Finally, IRTF continues to work on the program "Subverting Other People's Elections: History and Resources," featuring the award-winning journalist, author, and scholar Stephen Kinzer. The program will be held at the ALA conference in Washington DC on Sunday, June 23, 1-2:30 p.m. As controversy continues to swirl around Russian interference in US elections, Kinzer's work -- including his books Overthrow: America's Century of Regime Change from Hawaii to Iraq (2006) and, most recently, The True Flag: Theodore Roosevelt, Mark Twain, and the Birth of American Empire (2017) -- reminds us of the long and sordid history of U.S. interference in the politics of other countries. Readers may also be interested in a column by Kinzer in the Boston Globe (Feb. 8th 2019) on the most recent threat of U.S. intervention: "Yes, conditions in Venezuela are bad. No, we shouldn't intervene".


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Martin Luther King, Jr. Task Force News

by LaJuan Pringle, Library Manager -- Charlotte Mecklenburg Library

SRRT, BCALA, and ODLOS celebrated the 20th Martin Luther King Jr. Holiday Observance and Sunrise Celebration in Seattle, during the 2019 Midwinter Meeting. As always, hundreds of guests braved an early morning wake-up call to attend the celebration. Our keynote for 2019 was Jeanne Theoharis, who also keynoted our 2013 celebration. Ms. Theoharis shared highlights from her recently published book, A More Beautiful and Terrible History: The Uses and Misuses of Civil Rights History. She discussed how civil rights history has been used to create a false narrative regarding American exceptionalism.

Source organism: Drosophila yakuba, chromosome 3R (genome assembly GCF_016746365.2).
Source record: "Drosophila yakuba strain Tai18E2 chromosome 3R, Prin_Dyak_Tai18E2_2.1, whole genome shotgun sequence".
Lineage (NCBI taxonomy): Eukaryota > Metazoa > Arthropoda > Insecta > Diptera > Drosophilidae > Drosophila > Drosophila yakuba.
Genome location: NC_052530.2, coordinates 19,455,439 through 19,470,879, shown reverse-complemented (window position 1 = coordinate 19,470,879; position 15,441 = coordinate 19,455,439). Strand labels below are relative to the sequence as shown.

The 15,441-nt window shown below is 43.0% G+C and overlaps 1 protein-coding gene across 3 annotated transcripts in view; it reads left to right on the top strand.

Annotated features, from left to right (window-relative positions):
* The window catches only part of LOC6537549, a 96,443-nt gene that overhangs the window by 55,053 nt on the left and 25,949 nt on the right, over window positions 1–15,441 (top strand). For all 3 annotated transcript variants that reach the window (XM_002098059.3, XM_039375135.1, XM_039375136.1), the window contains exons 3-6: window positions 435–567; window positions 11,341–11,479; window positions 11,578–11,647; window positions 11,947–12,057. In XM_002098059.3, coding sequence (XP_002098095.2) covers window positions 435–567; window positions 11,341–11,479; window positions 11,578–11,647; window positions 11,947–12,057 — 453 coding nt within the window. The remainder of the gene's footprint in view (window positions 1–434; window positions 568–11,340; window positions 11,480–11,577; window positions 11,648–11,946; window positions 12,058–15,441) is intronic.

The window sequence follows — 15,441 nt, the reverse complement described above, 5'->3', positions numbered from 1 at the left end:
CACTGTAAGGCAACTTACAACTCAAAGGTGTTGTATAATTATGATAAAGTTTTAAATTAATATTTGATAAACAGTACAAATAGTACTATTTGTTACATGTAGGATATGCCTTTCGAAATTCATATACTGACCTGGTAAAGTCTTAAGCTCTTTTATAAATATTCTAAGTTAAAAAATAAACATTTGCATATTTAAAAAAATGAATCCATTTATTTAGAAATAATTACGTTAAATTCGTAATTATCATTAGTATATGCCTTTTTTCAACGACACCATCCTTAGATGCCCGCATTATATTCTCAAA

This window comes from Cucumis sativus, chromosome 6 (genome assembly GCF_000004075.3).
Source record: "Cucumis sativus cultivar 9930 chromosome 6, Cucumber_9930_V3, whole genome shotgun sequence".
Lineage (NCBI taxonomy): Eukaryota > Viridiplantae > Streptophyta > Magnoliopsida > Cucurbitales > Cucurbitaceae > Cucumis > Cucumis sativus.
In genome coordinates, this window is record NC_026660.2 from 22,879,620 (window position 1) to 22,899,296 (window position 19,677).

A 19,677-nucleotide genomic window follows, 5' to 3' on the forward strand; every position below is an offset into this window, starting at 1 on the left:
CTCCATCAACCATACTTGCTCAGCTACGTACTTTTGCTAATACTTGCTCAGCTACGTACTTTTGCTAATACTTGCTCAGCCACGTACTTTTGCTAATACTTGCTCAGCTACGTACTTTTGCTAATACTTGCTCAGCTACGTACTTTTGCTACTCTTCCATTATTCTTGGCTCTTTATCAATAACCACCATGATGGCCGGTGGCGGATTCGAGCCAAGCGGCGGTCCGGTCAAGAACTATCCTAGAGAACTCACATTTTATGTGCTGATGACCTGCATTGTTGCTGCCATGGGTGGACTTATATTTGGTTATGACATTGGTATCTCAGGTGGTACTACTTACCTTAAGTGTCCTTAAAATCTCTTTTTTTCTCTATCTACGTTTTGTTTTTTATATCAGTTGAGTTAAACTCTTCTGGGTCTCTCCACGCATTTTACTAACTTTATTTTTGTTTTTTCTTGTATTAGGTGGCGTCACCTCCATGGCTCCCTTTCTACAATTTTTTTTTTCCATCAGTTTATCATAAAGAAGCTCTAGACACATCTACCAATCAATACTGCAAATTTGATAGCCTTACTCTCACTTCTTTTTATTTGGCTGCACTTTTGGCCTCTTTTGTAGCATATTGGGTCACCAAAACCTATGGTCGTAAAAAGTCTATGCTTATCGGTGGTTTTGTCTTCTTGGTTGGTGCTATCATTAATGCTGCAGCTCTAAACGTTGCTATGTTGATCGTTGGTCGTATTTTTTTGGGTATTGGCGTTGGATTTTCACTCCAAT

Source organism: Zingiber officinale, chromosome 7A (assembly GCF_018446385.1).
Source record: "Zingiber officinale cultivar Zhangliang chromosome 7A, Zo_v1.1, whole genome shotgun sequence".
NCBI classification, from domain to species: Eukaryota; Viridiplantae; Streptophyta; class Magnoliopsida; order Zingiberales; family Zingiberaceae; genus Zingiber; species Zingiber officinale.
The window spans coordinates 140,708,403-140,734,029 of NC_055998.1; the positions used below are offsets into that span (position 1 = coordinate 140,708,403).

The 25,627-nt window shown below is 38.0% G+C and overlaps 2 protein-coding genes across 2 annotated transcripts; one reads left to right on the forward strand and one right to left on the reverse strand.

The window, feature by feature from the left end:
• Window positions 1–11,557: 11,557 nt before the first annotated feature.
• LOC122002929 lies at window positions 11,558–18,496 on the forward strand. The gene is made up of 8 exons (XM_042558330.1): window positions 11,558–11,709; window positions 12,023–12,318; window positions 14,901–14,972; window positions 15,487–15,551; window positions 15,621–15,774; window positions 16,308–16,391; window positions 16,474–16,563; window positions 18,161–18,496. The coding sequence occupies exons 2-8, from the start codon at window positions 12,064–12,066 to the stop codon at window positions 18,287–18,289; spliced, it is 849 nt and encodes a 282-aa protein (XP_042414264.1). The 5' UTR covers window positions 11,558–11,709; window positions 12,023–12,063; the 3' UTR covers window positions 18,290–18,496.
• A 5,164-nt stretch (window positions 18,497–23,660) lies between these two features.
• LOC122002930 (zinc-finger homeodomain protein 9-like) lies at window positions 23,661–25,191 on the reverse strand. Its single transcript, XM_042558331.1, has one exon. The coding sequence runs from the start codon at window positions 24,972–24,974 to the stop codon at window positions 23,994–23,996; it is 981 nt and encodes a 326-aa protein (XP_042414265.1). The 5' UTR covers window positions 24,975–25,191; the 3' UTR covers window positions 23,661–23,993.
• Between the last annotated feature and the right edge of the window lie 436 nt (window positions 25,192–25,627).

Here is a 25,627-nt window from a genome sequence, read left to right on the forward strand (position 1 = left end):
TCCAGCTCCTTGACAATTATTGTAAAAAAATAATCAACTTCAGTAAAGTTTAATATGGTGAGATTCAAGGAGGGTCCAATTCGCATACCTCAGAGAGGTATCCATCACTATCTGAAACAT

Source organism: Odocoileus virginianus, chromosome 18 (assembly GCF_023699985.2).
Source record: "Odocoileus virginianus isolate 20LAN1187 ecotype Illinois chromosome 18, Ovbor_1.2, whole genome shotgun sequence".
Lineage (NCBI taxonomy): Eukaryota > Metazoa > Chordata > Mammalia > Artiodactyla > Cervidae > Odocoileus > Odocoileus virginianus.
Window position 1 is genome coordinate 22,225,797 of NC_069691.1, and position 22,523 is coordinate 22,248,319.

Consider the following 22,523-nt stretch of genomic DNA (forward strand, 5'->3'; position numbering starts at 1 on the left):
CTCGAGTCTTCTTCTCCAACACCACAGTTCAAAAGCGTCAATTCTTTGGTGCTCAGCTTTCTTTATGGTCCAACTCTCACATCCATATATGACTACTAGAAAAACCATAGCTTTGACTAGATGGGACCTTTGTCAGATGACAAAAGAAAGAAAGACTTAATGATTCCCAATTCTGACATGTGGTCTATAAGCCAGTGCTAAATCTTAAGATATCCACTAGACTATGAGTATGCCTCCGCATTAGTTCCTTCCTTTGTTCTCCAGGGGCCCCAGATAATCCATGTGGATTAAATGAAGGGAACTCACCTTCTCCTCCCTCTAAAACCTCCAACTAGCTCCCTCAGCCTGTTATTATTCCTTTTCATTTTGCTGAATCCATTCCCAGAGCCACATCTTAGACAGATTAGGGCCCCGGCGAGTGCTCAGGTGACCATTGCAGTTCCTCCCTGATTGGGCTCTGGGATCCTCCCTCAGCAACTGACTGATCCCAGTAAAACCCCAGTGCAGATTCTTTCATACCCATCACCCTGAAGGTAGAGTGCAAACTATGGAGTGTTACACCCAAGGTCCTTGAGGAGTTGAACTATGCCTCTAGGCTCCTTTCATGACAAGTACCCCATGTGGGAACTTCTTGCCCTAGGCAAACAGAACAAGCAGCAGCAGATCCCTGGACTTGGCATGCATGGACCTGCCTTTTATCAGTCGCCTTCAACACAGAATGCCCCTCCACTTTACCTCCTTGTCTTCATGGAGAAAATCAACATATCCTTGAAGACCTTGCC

The Call to Action was delivered by Loriene Roy, who invited the audience to support and celebrate new library school grads, or "upcoming librarian superheroes" as she referred to them. She also challenged us to reflect on what we, as librarians, will change (for the positive) over the next year. We were so humbled to have Virginia (Ginny) Moore, founding chair of the King Jr. Holiday Task Force, and Satia Orange, former director of OLOS (now ODLOS) deliver remarks during this special ceremony. Both of them acknowledged the hard-fought victories they achieved to bring this celebration to life in 2000. They both serve as a testament to the success of the celebration. It is now considered one of Midwinter's biggest and most inspirational events.